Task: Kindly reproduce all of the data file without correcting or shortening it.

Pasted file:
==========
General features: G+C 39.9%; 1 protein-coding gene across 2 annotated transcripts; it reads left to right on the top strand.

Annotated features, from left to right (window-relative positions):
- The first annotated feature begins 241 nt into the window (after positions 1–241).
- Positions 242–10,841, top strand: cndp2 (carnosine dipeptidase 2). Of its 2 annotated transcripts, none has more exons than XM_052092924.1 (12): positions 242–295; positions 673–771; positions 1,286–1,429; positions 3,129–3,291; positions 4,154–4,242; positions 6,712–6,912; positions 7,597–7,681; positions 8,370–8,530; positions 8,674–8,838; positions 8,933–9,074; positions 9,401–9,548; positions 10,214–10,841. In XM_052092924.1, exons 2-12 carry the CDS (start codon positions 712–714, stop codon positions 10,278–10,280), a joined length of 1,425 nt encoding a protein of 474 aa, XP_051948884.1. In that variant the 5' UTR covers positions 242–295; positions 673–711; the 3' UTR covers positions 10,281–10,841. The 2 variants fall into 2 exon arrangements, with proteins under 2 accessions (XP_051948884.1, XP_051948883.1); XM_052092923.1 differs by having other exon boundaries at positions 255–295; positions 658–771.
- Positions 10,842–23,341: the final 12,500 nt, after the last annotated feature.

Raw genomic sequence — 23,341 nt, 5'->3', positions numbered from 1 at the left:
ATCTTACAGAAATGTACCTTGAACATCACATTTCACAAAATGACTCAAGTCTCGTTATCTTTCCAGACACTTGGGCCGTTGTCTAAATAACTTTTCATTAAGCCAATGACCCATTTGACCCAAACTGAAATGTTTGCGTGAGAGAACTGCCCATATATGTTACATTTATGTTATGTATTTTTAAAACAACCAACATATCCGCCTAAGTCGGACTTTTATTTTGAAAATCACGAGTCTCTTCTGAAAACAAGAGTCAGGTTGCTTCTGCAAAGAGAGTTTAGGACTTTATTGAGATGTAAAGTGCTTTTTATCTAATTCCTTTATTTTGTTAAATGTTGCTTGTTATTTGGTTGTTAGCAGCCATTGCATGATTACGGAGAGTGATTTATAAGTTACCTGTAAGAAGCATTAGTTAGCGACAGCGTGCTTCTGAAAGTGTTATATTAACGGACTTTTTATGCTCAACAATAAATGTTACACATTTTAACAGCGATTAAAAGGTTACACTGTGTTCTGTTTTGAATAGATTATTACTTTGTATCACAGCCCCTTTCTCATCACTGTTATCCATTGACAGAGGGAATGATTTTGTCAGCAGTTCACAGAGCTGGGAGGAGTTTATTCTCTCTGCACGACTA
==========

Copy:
General features: G+C 39.9%; 1 protein-coding gene across 2 annotated transcripts; it reads left to right on the top strand.

Annotated features, from left to right (window-relative positions):
- The first annotated feature begins 241 nt into the window (after positions 1–241).
- Positions 242–10,841, top strand: cndp2 (carnosine dipeptidase 2). Of its 2 annotated transcripts, none has more exons than XM_052092924.1 (12): positions 242–295; positions 673–771; positions 1,286–1,429; positions 3,129–3,291; positions 4,154–4,242; positions 6,712–6,912; positions 7,597–7,681; positions 8,370–8,530; positions 8,674–8,838; positions 8,933–9,074; positions 9,401–9,548; positions 10,214–10,841. In XM_052092924.1, exons 2-12 carry the CDS (start codon positions 712–714, stop codon positions 10,278–10,280), a joined length of 1,425 nt encoding a protein of 474 aa, XP_051948884.1. In that variant the 5' UTR covers positions 242–295; positions 673–711; the 3' UTR covers positions 10,281–10,841. The 2 variants fall into 2 exon arrangements, with proteins under 2 accessions (XP_051948884.1, XP_051948883.1); XM_052092923.1 differs by having other exon boundaries at positions 255–295; positions 658–771.
- Positions 10,842–23,341: the final 12,500 nt, after the last annotated feature.

Raw genomic sequence — 23,341 nt, 5'->3', positions numbered from 1 at the left:
ATCTTACAGAAATGTACCTTGAACATCACATTTCACAAAATGACTCAAGTCTCGTTATCTTTCCAGACACTTGGGCCGTTGTCTAAATAACTTTTCATTAAGCCAATGACCCATTTGACCCAAACTGAAATGTTTGCGTGAGAGAACTGCCCATATATGTTACATTTATGTTATGTATTTTTAAAACAACCAACATATCCGCCTAAGTCGGACTTTTATTTTGAAAATCACGAGTCTCTTCTGAAAACAAGAGTCAGGTTGCTTCTGCAAAGAGAGTTTAGGACTTTATTGAGATGTAAAGTGCTTTTTATCTAATTCCTTTATTTTGTTAAATGTTGCTTGTTATTTGGTTGTTAGCAGCCATTGCATGATTACGGAGAGTGATTTATAAGTTACCTGTAAGAAGCATTAGTTAGCGACAGCGTGCTTCTGAAAGTGTTATATTAACGGACTTTTTATGCTCAACAATAAATGTTACACATTTTAACAGCGATTAAAAGGTTACACTGTGTTCTGTTTTGAATAGATTATTACTTTGTATCACAGCCCCTTTCTCATCACTGTTATCCATTGACAGAGGGAATGATTTTGTCAGCAGTTCACAGAGCTGGGAGGAGTTTATTCTCTCTGCACGACTA